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Australia is currently in the middle of a Domestic Violence epidemic and the increasing incidents of violence have received a lot of media coverage in recent times.

Craven Lawyers Brisbane are here to assist representing persons who apply for a Domestic Violence Order (“the aggrieved”) or defend domestic violence matters (“the respondent”).

Whether you need assistance drafting an Application for a Protection Order, or assistance responding to an Application, our experienced domestic violence lawyers are here to assist you. We are also experienced advocates and can appear on your behalf at court hearings.

If your life is in danger please call 000.

What is domestic violence?

Domestic Violence occurs when a person you have a “relevant relationship” with engages in behaviour that:

♦ is physically or sexually abusive; or

♦ is emotionally or psychologically abusive; or

♦  is economically abusive; or

♦  is threatening; or

♦ is coercive; or

♦  in any other way controls or dominates the other persona and causes the other person to fear for their safety or wellbeing or that of someone else.

Some examples of behaviour that may constitute domestic violence include:

♦ causing personal injury to a person or threatening to do so.

♦ coercing a person to engage in sexual activity or attempting to do so.

♦ damaging a person’s property or threatening to do so.

♦ depriving a person of the person’s liberty or threatening to do so.

♦ threatening a person with the death or injury of the person, a child of the person, or someone else.

♦ threatening to commit suicide or self-harm so as to torment, intimidate or frighten the person to whom the behaviour is directed.

♦ causing or threatening to cause the death of, or injury to, an animal, whether or not the animal belongs to the person to whom the behaviour is directed, so as to control, dominate or coerce the person.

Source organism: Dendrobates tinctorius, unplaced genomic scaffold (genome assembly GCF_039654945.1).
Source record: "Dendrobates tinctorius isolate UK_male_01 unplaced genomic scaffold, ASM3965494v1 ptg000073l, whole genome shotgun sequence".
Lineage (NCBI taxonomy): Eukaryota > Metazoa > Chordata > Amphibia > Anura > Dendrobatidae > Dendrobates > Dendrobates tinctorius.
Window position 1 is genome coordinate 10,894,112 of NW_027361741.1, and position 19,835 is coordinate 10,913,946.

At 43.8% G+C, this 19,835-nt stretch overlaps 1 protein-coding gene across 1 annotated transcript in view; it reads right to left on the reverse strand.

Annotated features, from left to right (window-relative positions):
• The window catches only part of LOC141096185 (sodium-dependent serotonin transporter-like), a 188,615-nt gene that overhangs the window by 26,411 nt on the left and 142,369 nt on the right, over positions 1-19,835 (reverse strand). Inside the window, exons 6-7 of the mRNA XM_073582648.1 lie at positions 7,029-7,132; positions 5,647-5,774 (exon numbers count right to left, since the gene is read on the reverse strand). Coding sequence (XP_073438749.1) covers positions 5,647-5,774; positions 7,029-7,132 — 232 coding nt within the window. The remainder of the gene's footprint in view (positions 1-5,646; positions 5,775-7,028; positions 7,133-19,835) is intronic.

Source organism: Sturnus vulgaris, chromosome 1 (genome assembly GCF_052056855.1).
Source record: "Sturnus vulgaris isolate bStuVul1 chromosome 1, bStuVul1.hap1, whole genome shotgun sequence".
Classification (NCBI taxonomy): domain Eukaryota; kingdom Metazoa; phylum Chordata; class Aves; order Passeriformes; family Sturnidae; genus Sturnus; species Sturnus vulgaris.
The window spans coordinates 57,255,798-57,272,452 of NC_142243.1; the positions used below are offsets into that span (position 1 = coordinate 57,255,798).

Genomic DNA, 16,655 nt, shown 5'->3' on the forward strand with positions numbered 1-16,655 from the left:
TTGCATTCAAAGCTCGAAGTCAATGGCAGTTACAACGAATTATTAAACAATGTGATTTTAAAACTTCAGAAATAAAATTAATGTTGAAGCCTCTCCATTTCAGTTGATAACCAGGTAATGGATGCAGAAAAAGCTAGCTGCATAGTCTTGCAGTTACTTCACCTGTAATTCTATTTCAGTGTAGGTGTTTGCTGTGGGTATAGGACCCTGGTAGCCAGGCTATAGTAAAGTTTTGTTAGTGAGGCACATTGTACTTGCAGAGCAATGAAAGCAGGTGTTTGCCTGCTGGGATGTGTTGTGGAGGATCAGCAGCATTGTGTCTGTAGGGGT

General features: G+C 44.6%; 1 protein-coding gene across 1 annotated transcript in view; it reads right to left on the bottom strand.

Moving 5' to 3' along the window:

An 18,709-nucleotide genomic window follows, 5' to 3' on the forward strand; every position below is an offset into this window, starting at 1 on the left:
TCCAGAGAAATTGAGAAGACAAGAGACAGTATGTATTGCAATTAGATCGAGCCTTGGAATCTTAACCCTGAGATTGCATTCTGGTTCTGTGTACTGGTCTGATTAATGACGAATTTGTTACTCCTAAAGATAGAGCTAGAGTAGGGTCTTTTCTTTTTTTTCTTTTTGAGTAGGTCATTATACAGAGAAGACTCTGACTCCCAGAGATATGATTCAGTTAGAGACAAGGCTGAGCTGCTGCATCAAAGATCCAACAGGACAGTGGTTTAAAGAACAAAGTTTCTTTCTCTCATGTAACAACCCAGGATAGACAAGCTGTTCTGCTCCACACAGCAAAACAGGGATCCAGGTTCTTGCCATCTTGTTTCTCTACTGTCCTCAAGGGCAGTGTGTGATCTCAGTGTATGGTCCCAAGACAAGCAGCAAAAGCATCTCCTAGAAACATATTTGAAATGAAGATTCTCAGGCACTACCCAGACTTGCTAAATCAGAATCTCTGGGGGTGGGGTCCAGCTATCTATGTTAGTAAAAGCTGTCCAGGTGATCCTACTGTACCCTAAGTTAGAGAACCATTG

♦ unauthorised surveillance of a person.

♦ unlawfully stalking a person.

What is a “relevant relationship”?

A relevant relationship includes:

♦ an intimate personal relationship (this includes married, de facto, registered relationships, same sex relationships, engaged and couple).

♦ a family relationship (i.e. relatives).

♦ an informal care relationship (where one person is dependent on the other for help in their daily living, such as dressing or preparing meals).

How do you apply for a Protection Order?

If you have experienced or are experiencing domestic violence and you are in a relevant relationship, then you can apply for a Protection Order.

An Application for a Protection Order is made by filing an Application at your local Magistrates Court.

Temporary Domestic Violence Order

The court has the power to grant Temporary Domestic Violence Order until the application is heard. If your circumstances are urgent, then you may consider seeking a TDVO. The TDVO operates until the court has decided the application.

To be granted a Temporary Domestic Violence Order, you must be able to show that:

(1) A relevant relationship exists between yourself and the respondent; and

(2) The respondent has committed domestic violence against you.

The court can make a TDVO even if the respondent has not been served with the application, provided the court is satisfied that the order is necessary or desirable to protect the aggrieved, or another person named in the application, from domestic violence.

Who can a Domestic Violence Order protect?

In addition to a DVO protecting the aggrieved, it can also protect:

♦ a child of the aggrieved.

♦ a child who usually lives with the aggrieved.

♦ a relative of the aggrieved.

♦ an associate of the aggrieved.

What conditions can a Domestic Violence Order include?

If a court makes a Domestic Violence Order, it can include conditions that:

♦ the respondent be of good behaviour and must not commit domestic violence or associated domestic violence; and

♦ if a child of the aggrieved, or a child who usually lives with the aggrieved, is a named person in the order, the respondent must not expose the child to domestic violence.

In addition to the above conditions, the Domestic Violence Order can also include conditions the Court thinks necessary to prevent further domestic violence. These conditions can include ordering the respondent:

♦ not to go within a certain distance of the aggrieved.

♦ not go to, or go within a certain distance of where the aggrieved lives or works.

♦ not to contact or attempt to contact the aggrieved.

♦  not to attempt to locate the aggrieved (e.g. preventing the respondent from contacting family members or friends of the aggrieved or a place where the aggrieved is living).

♦ to not behave in a particular way to the aggrieved.

♦ to return property to the aggrieved or to allow the aggrieved to collect property from the respondent.


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